A bid to increase mutual fund sales through banks has fallen by the wayside as the bull market fuels sales across the board.

A plan to set up a trade group for fund companies that target the bank channel was hatched at an unusual, low-profile summit last spring. Roughly a dozen executives from some of the biggest companies that sell through banks attended.

"It's just kind of fizzled," said Michael Vessels, the head of bank sales for AIM Management Group in Houston.

Mr. Vessels said the executives, who are in charge of bank sales, have just been too busy to follow up with the idea.

Sales through banks have been rising steadily even if market share has not, he said. "Everyone's sales are up a lot."

The goal of the executives was to increase banks' market share of fund sales, a figure that has stood at around 15% in recent years.

The initiative appeared to acknowledge that bank sales were not meeting their potential. In the early 1990s, many predicted that banks would control 30% or more of the mutual fund market by 2000.

Those at the meeting had said they planned to approach an existing organization such as the Investment Company Institute, the fund industry's trade group, or the Bank Securities Association, its bank brokerage counterpart, by the end of last year to propose setting up a group under their umbrella.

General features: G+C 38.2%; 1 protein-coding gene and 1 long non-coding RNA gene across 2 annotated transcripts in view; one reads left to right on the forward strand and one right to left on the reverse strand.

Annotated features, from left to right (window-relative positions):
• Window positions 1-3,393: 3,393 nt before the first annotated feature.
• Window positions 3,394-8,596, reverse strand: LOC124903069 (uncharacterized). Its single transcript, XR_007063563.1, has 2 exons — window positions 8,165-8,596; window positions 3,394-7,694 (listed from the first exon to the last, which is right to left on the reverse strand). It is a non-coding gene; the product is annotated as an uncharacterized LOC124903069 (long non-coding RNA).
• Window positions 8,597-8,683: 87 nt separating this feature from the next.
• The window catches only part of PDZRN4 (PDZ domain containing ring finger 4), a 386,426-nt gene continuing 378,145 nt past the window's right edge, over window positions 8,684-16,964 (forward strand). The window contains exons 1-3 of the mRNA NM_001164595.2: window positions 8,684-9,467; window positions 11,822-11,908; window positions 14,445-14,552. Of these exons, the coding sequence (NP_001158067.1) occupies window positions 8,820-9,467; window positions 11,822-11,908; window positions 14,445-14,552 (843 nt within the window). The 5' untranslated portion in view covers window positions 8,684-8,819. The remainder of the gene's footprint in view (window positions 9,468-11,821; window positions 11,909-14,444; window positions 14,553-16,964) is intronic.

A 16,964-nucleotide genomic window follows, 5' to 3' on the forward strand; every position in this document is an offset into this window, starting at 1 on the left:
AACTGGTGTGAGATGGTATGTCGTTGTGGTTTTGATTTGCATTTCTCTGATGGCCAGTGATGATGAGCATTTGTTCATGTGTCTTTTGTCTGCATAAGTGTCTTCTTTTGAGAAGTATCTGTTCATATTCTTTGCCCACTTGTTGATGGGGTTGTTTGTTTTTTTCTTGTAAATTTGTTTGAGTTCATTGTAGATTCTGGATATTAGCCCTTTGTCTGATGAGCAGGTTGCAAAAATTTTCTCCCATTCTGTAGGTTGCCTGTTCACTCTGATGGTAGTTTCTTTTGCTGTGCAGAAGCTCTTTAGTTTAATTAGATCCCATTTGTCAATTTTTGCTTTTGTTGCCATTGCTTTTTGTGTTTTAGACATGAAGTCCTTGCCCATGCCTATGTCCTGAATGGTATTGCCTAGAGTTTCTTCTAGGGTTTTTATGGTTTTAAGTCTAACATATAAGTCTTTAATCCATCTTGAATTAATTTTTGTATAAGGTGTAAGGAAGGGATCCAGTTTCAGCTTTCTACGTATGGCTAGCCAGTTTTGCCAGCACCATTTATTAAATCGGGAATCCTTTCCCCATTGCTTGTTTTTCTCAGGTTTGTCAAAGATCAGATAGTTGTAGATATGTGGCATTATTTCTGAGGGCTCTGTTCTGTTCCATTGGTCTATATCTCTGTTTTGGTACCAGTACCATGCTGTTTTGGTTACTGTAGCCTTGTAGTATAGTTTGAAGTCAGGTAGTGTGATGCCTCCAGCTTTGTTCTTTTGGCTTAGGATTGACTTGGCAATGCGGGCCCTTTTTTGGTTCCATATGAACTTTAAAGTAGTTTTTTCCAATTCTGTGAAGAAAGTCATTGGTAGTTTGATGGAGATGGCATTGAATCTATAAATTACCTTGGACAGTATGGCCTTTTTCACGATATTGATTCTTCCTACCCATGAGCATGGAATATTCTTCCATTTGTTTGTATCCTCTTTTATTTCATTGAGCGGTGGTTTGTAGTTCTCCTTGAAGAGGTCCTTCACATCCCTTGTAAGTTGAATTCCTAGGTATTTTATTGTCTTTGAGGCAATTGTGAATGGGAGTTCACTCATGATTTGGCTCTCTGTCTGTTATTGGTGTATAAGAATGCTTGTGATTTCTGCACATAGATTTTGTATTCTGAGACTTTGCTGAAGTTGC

"We had some conversations with some of the people at that meeting" last year, said J. Heywood E. Sloane, administrative director of the Bank Securities Association.

No formal proposal was made, he said, though the association remains "very open" to the idea.

A spokesman for the Investment Company Institute said his group had not been approached.

The proposed trade group could have taken several approaches to helping banks increase their market share, the fund executives said.

Suggestions included encouraging banks to expand their sales forces, raising investor awareness of funds' availability through banks, and finding better ways to motivate sales forces.

Subscribe Now

Access to authoritative analysis and perspective and our data-driven report series.

14-Day Free Trial

No credit card required. Complete access to articles, breaking news and industry data.